[fuh-ley-shuh s] /fəˈleɪ ʃəs/
containing a ; logically unsound:
a fallacious peace.
containing or involving a fallacy; illogical; erroneous
tending to mislead
delusive or disappointing: a fallacious hope
c.1500, from fallacy (Latin fallacia) + -ous. Related: Fallaciously; fallaciousness.
[fal-uh-see] /ˈfæl ə si/ noun, plural fallacies. 1. a deceptive, misleading, or false notion, belief, etc.: That the world is flat was at one time a popular fallacy. 2. a misleading or unsound argument. 3. deceptive, misleading, or false nature; erroneousness. 4. Logic. any of various types of erroneous reasoning that render arguments logically unsound. […]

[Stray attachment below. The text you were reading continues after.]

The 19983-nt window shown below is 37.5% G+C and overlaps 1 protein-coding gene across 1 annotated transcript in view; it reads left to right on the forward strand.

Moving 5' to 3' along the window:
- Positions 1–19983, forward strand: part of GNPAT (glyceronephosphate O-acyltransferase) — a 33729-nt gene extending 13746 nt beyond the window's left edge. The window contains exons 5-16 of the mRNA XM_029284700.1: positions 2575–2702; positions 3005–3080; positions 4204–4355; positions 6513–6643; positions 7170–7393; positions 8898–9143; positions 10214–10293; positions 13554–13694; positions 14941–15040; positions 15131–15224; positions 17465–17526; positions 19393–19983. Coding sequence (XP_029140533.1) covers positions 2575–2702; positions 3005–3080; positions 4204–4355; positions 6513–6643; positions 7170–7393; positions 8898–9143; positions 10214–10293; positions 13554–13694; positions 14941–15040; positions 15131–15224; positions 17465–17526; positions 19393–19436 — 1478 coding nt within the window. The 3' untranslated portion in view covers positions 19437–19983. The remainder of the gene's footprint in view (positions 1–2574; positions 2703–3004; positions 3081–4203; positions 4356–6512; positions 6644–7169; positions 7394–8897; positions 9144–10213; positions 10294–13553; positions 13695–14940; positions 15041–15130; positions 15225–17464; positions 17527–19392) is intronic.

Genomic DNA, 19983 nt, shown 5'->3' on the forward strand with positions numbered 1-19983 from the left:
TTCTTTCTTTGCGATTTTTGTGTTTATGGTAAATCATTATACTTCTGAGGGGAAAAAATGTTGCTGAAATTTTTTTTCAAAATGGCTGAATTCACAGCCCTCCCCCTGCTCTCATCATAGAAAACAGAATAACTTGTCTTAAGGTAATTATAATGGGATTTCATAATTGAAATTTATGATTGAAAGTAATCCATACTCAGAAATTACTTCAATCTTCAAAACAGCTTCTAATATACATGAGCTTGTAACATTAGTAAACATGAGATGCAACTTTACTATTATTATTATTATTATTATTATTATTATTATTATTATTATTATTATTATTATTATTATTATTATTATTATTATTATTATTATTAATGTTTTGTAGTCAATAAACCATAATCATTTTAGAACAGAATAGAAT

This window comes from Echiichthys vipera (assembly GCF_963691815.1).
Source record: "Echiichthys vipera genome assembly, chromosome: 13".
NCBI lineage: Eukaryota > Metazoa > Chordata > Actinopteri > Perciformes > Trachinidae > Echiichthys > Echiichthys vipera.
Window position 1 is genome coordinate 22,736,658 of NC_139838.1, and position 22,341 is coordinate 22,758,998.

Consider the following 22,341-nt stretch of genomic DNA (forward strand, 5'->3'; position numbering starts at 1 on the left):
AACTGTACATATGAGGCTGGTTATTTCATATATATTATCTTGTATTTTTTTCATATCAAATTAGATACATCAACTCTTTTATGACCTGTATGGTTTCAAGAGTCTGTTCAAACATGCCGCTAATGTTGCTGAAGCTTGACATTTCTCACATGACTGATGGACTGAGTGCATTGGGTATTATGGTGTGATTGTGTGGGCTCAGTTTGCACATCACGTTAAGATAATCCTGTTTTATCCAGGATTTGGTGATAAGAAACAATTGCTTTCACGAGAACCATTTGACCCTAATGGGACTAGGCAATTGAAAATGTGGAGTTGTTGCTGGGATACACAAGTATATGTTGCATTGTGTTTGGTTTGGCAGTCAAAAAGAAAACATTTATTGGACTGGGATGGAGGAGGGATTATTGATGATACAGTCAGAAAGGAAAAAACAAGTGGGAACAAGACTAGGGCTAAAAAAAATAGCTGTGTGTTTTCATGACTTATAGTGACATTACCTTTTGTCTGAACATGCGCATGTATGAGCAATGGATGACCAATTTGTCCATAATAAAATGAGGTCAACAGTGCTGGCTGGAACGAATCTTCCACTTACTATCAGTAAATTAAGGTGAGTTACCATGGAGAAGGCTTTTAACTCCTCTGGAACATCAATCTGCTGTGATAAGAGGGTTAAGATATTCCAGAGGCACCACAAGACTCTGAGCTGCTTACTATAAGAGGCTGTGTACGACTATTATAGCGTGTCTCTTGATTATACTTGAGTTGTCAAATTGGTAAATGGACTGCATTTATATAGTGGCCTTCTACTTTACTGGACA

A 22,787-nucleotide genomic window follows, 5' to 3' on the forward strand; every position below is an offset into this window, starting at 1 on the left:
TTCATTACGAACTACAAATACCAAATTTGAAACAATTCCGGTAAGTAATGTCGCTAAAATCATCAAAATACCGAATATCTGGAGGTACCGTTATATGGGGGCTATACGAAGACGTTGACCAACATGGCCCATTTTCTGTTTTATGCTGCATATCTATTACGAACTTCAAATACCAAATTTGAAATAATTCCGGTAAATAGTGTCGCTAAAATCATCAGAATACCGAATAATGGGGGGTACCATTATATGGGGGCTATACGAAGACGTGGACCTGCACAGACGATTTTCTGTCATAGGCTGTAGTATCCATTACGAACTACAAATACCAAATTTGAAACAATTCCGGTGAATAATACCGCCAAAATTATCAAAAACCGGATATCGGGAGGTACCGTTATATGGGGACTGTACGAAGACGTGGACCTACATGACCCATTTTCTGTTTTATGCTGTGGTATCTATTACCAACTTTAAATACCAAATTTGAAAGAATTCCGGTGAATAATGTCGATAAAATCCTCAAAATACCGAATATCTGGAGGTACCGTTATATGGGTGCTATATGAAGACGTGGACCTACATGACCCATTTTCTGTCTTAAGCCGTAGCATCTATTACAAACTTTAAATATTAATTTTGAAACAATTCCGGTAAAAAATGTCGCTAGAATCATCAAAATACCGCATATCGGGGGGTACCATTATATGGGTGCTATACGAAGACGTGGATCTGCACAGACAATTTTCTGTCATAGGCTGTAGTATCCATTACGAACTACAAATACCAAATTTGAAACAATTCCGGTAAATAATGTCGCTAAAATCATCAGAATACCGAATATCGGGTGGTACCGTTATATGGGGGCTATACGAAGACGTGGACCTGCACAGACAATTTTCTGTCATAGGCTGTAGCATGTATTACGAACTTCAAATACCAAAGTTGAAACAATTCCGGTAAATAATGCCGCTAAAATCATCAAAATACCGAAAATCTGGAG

noun, Logic. 1. the fallacy of inferring that a property of parts or members of a whole is also a property of the whole (opposed to ). noun the mistake of assuming that what is true of an individual or group is true for the group as a whole
noun, Logic. 1. the fallacy of inferring that a property of the whole is also a property of parts or members of the whole (opposed to ).
- Fallacy of many questions
noun 1. (logic) the rhetorical trick of asking a question that cannot be answered without admitting a presupposition that may be false, as have you stopped beating your wife?